The United States Food and Drug Administration (FDA) granted official approval to Leqembi, a new Alzheimer's disease drug developed by Eisai, a major Japanese pharmaceutical company. The drug lecanemab, marketed as Leqembi, has shown promising results in slowing cognitive decline in patients with mild Alzheimer's. This breakthrough offers new hope to patients and their caregivers.
A review for approval in Japan is expected to be completed by autumn. But the focus now shifts to pricing, which is always difficult for a brand-new drug. People have varying perceptions of what would be a fair price. Therefore, the societal value of the drug must be considered.
Calculating the Value of Medicine
"How do we determine whether the price of a drug is too high or appropriate? The assessment of whether the drug's effects justify its price varies from person to person. As such, there is no definite right or wrong judgment," highlighted Takeshi Ikeuchi, a professor specializing in dementia at Niigata University.
Currently, the price of lecanemab in the United States is around $26,500 USD per person per year. The drug is effective in removing the harmful protein amyloid-beta (Aβ) from the brain, preventing the formation of plaques that damage nerve cells. It can reduce the progression of cognitive decline by 27%. Calculations based on this figure show that it could delay memory impairment and other symptoms in moderate Alzheimer's patients by two to three years.
Perceptions of a drug's price and effectiveness vary among people. And establishing what would be an appropriate price must be based on reasonable grounds.
The Societal Value of Medicine
Lecanemab was approved by the FDA through an accelerated process in January 2023. But interestingly, more than six months earlier on May 30, 2022, Eisai published a paper on the societal value of lecanemab. It means that the economic benefits of lecanemab had been indicated even before the drug's fast-track approval.
The paper considers two aspects of the drug's societal value: direct care costs, such as the costs of medical visits and hospitalization, as well as productivity loss due to nursing care provided by the patient's caregivers, including family members.
By considering factors such as willingness to pay (WTP), the paper estimates lecanemab's potential annual value in the US healthcare system to range from $9,249–$35,605 USD or $10,400–$38,053 USD when factoring in societal perspectives.
Based on this, the paper suggests that lecanemab provides an annual value of $37,600 USD per person in the United States. Eisai has set the launch price of the drug at $26,500 USD.
The Caregivers' Quality of Life
Ataru Igarashi, an associate professor of public health at Yokohama City University, commends Eisai for demonstrating the value of the drug even before FDA approval.
"The company voluntarily demonstrated the societal value of the drug by releasing data, without being told to do so. The fact that they did this before approval adds to the impact," he said.
According to Igarashi, the societal value of lecanemab is derived from two main factors. Firstly, the reduction of expenses associated with the progression of dementia. Secondly, the extension of life due to health improvements facilitated by lecanemab. To calculate the annual societal value of lecanemab, these combined factors are divided by the average number of doses administered, with health improvements being quantified in monetary terms.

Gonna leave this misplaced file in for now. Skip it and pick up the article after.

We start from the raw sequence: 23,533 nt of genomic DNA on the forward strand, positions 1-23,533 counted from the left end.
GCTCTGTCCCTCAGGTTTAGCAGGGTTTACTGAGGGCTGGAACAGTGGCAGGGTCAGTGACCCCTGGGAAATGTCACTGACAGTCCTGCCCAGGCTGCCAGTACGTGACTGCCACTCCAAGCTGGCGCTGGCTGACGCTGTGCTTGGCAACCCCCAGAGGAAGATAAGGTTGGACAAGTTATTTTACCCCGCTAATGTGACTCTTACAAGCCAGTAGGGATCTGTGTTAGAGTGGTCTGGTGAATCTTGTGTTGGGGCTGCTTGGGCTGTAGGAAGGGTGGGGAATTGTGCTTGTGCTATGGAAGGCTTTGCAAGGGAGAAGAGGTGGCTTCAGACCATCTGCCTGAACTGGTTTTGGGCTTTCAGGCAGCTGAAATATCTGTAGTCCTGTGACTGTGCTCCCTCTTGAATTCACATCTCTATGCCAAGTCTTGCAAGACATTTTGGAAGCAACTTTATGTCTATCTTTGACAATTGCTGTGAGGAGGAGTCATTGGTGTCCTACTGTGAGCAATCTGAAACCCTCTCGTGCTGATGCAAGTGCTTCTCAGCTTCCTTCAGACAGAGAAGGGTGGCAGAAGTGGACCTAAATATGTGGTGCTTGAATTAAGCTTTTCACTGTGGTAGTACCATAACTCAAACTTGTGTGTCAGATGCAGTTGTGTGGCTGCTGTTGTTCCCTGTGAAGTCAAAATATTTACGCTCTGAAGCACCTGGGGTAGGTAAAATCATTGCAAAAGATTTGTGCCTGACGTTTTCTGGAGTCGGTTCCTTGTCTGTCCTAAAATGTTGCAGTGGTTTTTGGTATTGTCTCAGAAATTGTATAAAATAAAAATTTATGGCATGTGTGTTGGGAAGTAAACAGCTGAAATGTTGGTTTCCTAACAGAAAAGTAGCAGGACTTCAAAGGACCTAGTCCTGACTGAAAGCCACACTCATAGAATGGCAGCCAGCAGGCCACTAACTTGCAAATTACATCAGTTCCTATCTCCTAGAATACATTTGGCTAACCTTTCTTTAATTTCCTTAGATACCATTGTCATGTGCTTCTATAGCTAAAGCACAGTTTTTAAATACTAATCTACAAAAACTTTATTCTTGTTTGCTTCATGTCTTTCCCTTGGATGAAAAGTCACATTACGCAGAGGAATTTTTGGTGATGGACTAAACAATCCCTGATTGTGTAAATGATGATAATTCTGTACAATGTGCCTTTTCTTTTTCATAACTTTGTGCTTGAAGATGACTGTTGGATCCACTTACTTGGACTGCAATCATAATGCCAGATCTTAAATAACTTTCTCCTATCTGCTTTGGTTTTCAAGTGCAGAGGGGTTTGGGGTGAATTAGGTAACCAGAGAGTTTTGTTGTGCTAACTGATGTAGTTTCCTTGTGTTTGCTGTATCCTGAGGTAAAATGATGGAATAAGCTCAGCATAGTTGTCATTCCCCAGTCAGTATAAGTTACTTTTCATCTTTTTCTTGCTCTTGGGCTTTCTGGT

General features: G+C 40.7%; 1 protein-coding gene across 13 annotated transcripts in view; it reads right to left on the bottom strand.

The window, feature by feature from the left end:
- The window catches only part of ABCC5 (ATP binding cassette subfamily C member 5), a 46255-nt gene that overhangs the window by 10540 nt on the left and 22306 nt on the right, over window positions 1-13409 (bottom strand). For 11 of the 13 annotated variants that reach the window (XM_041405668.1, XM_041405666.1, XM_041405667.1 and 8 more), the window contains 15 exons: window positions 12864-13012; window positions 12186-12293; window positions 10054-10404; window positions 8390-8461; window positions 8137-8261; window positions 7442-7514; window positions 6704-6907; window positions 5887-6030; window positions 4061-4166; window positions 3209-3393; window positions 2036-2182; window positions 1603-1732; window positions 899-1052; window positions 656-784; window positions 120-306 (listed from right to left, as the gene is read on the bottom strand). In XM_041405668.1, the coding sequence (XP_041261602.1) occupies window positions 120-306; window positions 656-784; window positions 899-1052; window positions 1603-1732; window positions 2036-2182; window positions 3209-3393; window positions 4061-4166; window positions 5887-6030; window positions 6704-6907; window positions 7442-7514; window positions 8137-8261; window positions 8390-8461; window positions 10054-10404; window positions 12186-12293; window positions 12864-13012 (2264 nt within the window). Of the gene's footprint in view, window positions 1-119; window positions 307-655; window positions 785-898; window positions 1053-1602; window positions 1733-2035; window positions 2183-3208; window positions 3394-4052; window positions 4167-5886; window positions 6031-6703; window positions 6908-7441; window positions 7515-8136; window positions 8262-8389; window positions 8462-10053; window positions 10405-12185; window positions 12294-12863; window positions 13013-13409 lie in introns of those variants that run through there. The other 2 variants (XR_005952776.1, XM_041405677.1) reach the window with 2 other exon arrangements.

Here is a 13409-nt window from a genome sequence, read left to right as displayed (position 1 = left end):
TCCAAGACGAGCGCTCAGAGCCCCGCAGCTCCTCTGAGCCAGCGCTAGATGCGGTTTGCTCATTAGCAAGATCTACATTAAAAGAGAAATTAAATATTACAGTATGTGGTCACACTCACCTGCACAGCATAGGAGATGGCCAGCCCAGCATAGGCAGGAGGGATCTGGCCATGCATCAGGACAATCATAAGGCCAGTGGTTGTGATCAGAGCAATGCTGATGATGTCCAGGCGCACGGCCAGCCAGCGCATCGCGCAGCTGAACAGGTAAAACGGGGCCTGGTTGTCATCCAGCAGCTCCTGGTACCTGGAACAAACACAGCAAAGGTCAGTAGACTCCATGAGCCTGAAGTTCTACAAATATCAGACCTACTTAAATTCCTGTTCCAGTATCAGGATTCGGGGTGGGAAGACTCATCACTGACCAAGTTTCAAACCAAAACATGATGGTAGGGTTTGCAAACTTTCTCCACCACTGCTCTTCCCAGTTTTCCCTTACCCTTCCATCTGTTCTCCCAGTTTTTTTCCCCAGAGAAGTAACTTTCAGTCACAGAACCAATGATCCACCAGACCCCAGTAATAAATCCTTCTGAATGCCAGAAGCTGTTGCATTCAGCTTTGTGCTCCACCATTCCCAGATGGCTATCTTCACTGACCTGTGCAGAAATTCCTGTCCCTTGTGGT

However, assessing the value of medication can be challenging as a diverse range of factors must be considered. Specifically, when looking at cost reductions in the context of dementia, should the focus only be on the patient's treatment and drug expenses? For instance, the patient's condition could negatively impact a caregiver's employment or emotional well-being. These could be alleviated or minimized if the new drug effectively curbs the advancement of symptoms.
Igarashi explains, "A decline in an elderly patient's quality of life also leads to a decline in the quality of life of those close to the patient."
Value in Monetary Terms
At a press conference on July 7 held in response to the official US approval of lecanemab, Eisai's CEO Haruo Naito said, "After careful consideration of various factors, we have calculated that lecanemab can provide a value of $37,600 USD per person to American society. We hope that its total value can be assessed by multiplying this figure by the number of lecanemab's recipients."
Furthermore, in May, Eisai revealed that lecanemab's societal value in Japan could reach up to ¥4,675,818 JPY ($33,000 USD) annually.
However, once drugs are introduced to the market, they undergo price modifications after achieving a certain level of sales. This applies even to blockbuster drugs that generate profits well beyond their development expenses. Whether the drug's usage expands and its market size increases is irrelevant. Eventually, the drug's price will also be lowered when similar drugs become available in the market.
Drug Pricing Based on Value
"What is significant is that Eisai quantified the societal value [of lecanemab] in monetary terms, allowing others to understand it clearly, instead of engaging in vague discussions. Since they are aiming to market an expensive medicine, they will likely be required to continue providing explanations [just as they did before approval]," says Igarashi.
He continues, "I believe that we should establish a drug pricing system based on value. To bring about significant changes within the current system, we need concrete examples and a way to capture public attention. In this regard, lecanemab presents an exceptional opportunity."
Lecanemab has opened up important discussions on the value of medicine. What factors should be included when considering healthcare cost reductions? And how should innovative solutions, capable of transforming society, be evaluated?
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